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Inspection report

Date of Inspection: 23 January 2013
Date of Publication: 14 May 2013
Inspection Report published 14 May 2013 PDF

People should be treated with respect, involved in discussions about their care and treatment and able to influence how the service is run (outcome 1)

Meeting this standard

We checked that people who use this service

  • Understand the care, treatment and support choices available to them.
  • Can express their views, so far as they are able to do so, and are involved in making decisions about their care, treatment and support.
  • Have their privacy, dignity and independence respected.
  • Have their views and experiences taken into account in the way the service is provided and delivered.

How this check was done

We looked at the personal care or treatment records of people who use the service, carried out a visit on 23 January 2013, observed how people were being cared for and talked with people who use the service. We talked with staff.

Our judgement

People’s privacy, dignity and independence were respected. People’s views and experiences were taken into account in the way the service was provided and delivered in relation to their care.

Reasons for our judgement

We saw that a continuous patient satisfaction survey is undertaken by the provider. This survey included satisfaction with the standard of cleanliness, waiting times and overall quality of service. This ensured that continuous feedback from patients was taken into account in the way the service was provided and delivered.

We spoke to three patients who used the service. One patient was new to the practice and the other two were regular attending patients. All three were given very clear treatment options which were discussed in easy to understand language. They confirmed this was always reinforced at the beginning of each treatment session. This was also confirmed by the dentists, supported by details contained in the clinical record and by the results of the patient feedback questionnaires/

The patients we spoke to confirmed that they understood and consented to treatment. This was confirmed by observing the patient records and the use of the appropriate NHS forms. Children were treated in the same way. This meant that patients who used the service were given appropriate information and support regarding their care and treatment.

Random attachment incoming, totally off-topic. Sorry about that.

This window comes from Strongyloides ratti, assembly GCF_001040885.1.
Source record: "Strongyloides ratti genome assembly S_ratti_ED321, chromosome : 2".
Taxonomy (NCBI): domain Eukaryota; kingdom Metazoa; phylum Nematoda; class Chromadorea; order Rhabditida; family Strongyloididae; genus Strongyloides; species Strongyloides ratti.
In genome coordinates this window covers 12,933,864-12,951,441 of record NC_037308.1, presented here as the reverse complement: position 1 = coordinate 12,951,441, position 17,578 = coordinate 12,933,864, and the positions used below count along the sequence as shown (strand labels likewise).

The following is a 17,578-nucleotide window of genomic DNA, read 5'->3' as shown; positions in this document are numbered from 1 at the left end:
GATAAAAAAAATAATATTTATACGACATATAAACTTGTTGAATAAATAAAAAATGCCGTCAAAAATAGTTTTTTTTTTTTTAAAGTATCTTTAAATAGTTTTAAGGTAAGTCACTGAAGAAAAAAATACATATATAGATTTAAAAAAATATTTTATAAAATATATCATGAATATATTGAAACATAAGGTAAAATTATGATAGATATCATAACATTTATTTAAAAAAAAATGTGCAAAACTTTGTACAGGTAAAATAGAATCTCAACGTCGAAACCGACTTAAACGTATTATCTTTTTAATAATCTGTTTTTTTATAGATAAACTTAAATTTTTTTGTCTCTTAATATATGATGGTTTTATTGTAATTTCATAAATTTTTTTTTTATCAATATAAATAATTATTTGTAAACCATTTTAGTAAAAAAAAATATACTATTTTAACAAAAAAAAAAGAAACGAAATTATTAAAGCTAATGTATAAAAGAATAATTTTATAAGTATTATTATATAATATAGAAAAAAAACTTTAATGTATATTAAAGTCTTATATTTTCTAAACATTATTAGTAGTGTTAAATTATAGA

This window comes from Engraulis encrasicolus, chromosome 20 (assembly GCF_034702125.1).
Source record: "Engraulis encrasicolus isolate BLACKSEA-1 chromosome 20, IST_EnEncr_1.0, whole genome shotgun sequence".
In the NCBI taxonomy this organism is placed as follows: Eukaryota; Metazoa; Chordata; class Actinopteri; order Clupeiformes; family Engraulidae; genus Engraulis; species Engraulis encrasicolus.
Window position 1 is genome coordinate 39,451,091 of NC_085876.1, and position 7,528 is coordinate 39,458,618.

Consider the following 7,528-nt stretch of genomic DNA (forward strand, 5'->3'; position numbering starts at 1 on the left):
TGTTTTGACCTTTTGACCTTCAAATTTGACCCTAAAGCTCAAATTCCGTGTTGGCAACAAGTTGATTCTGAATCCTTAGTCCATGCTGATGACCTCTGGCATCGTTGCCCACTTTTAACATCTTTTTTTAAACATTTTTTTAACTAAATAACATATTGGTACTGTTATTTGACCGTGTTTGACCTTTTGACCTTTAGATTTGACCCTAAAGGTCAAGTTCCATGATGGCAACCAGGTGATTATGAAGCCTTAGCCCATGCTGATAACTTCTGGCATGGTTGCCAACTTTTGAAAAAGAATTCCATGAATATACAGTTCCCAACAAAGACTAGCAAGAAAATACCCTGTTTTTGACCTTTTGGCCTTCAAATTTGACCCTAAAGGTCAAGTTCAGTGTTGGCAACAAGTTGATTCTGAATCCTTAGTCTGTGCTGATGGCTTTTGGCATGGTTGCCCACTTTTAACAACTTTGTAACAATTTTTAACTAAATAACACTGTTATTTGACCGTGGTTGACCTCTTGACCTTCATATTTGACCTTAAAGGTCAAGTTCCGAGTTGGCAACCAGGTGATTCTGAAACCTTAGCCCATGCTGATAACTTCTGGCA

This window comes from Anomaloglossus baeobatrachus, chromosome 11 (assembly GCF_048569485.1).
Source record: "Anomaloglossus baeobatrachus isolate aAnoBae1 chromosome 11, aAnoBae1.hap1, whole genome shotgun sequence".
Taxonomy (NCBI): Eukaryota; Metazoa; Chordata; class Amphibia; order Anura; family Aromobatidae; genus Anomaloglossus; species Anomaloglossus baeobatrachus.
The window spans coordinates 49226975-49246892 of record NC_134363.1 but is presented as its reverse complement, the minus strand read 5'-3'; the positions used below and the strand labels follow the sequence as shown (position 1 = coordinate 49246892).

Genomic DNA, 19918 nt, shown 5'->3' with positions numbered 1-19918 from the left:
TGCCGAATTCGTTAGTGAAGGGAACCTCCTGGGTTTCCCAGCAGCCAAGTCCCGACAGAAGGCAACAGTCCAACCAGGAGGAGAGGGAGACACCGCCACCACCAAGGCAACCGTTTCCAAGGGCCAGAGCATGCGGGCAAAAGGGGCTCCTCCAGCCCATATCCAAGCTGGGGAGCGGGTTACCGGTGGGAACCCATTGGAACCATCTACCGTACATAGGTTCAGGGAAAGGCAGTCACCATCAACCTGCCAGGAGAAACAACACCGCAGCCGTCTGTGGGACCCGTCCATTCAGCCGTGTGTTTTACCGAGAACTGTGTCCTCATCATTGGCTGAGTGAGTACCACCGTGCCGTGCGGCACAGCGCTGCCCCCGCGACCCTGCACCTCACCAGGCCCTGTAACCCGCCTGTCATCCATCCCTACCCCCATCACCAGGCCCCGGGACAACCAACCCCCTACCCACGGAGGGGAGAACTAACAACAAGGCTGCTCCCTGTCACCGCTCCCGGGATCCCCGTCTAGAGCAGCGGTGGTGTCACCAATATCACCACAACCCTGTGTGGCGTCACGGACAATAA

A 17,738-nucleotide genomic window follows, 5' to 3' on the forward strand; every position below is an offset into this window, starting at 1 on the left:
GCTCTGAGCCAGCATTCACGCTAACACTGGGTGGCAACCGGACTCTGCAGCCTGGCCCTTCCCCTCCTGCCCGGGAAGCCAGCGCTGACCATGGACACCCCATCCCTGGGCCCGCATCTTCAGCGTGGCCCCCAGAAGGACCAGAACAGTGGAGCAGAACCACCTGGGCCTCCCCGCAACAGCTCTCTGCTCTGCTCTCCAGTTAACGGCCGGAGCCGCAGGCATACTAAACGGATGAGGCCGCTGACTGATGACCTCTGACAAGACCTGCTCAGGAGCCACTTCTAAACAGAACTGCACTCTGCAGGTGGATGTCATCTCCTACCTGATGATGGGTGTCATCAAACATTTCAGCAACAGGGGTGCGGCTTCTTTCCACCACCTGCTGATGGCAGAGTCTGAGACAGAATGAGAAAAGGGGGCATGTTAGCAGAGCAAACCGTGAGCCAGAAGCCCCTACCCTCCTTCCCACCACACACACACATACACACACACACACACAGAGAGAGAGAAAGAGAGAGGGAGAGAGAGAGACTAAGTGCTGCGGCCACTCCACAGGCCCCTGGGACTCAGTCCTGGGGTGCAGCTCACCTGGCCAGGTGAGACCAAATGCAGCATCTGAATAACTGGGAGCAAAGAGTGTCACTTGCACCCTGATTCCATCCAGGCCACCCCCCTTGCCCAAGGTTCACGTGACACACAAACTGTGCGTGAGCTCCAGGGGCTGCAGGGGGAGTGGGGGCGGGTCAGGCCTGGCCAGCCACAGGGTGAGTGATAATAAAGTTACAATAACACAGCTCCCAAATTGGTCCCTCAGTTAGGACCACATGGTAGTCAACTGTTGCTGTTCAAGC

The three patients we spoke to were all very happy with the standard of care provided. They all described how helpful and friendly the practice staff were. Patients were happy with appointment waiting times and the cleanliness of the practice. This was further supported by observing the results and comments contained in the continuous patient satisfaction survey.

Each patient we spoke to was aware if they were treated under the NHS regulations or privately. We saw a poster displayed in the waiting room which gave details of the NHS fee bands charges. There was also information on how patients could complain and details of out of hours cover if they needed urgent care out of hours. Although people were aware how to complain the people we spoke to never felt the need to complain. This meant that patients had access to appropriate information in relation to their care and a satisfactory level of care was provided.

Maintaining patient confidentiality was an important aspect of patient care for this provider. This was captured as part of the patient satisfaction survey. Compliance with all aspects of the Department of Health Information Governance Tool-kit was observed. This toolkit brings together the legal rules and central guidance sets out the information governance requirements. This demonstrated the practices' commitment to the management of patient confidentiality. This meant that patients who used the service could be confident that their personal information was properly protected.